A new AI language model generates poetry and prose

A new AI language model generates poetry and prose(prōz)

GPT-3 can be eerily(ˈirilē) human-like—for better and for worse

The sec said, “Musk,/your tweets are a blight./They really could cost you your job,/if you don’t stop/all this tweetingat night.”/…Then Musk cried, “Why?/The tweets I wrote are not mean,/I don’t use all-caps/and I’m sure that my tweets are clean.”/“But your tweets can move markets/and that’s why we’re sore(sôr)./You may be a genius(ˈjēnyəs)/and a billionaire(ˌbilyəˈner),/but that doesn’t give you the right to be a bore(bôr)!”

The preceding(prəˈsēdiNG) lines—describing Tesla and SpaceX founder Elon(ē) Musk’s run-ins with the Securities and Exchange Commission(kəˈmiSHən), an American financial regulator(ˈreɡyəˌlādər)—are not the product of some aspiring(əˈspī(ə)riNG) 21st-century Dr Seuss. They come from a poem written by a computer running a piece(pēs) of software called Generative Pre-Trained Transformer 3. gpt-3, as it is more commonly known, was developed by Openai, an artificial(ˌärdəˈfiSHəl)-intelligence (ai) laboratory(ˈlabrəˌtôrē) based in San Francisco, and which Mr Musk helped found. It represents the latest advance in one of the most studied areas of ai: giving computers the ability to generate sophisticated(səˈfistəˌkādəd), human-like text.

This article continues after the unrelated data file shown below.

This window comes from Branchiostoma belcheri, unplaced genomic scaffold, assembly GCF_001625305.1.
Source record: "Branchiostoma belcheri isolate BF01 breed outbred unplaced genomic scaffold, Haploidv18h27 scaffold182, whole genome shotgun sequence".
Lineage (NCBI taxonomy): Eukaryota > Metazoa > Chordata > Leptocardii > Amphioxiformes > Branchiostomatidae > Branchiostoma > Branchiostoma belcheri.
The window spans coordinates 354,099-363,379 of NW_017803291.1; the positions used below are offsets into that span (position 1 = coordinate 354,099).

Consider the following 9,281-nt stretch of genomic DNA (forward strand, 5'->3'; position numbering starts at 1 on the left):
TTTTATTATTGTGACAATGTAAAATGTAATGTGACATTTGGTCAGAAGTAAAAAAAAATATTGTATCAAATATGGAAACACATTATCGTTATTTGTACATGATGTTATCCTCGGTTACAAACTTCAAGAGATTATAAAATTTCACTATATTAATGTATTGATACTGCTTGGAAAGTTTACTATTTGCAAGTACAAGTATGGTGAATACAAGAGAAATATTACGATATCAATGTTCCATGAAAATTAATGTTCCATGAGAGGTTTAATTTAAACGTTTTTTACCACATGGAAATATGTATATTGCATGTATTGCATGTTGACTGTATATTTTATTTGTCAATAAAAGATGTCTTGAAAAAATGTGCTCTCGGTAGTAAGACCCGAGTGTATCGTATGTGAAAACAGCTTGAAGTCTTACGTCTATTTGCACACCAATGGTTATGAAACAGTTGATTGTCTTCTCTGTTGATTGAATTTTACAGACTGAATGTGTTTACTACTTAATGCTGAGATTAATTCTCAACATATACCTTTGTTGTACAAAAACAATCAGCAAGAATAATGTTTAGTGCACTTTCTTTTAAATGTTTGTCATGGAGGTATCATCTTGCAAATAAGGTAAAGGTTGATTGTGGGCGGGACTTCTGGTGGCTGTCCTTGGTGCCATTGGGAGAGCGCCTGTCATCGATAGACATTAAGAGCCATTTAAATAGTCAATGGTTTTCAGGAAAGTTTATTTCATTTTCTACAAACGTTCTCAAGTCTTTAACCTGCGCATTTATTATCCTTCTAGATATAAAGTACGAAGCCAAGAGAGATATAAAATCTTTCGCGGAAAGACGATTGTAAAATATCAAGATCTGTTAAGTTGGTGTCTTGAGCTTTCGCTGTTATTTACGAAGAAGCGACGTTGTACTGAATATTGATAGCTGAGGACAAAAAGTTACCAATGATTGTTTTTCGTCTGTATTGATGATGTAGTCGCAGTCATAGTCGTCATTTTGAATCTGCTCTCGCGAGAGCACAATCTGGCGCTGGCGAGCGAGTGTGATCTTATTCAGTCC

The software is built on the idea of a “language model”. This aims to represent a language statistically(stəˈtistik(ə)lē), mapping the probability with which words follow other words—for instance, how often “red” is followed by “rose”. The same sort of analysis(əˈnaləsəs) can be performed on sentences, or even entire(ənˈtī(ə)r) paragraphs. Such a model can then be given a prompt(präm(p)t)—“a poem about red roses in the style of Sylvia Plath”, say—and it will dig through its set of statistical relationships to come up with some text that matches the description.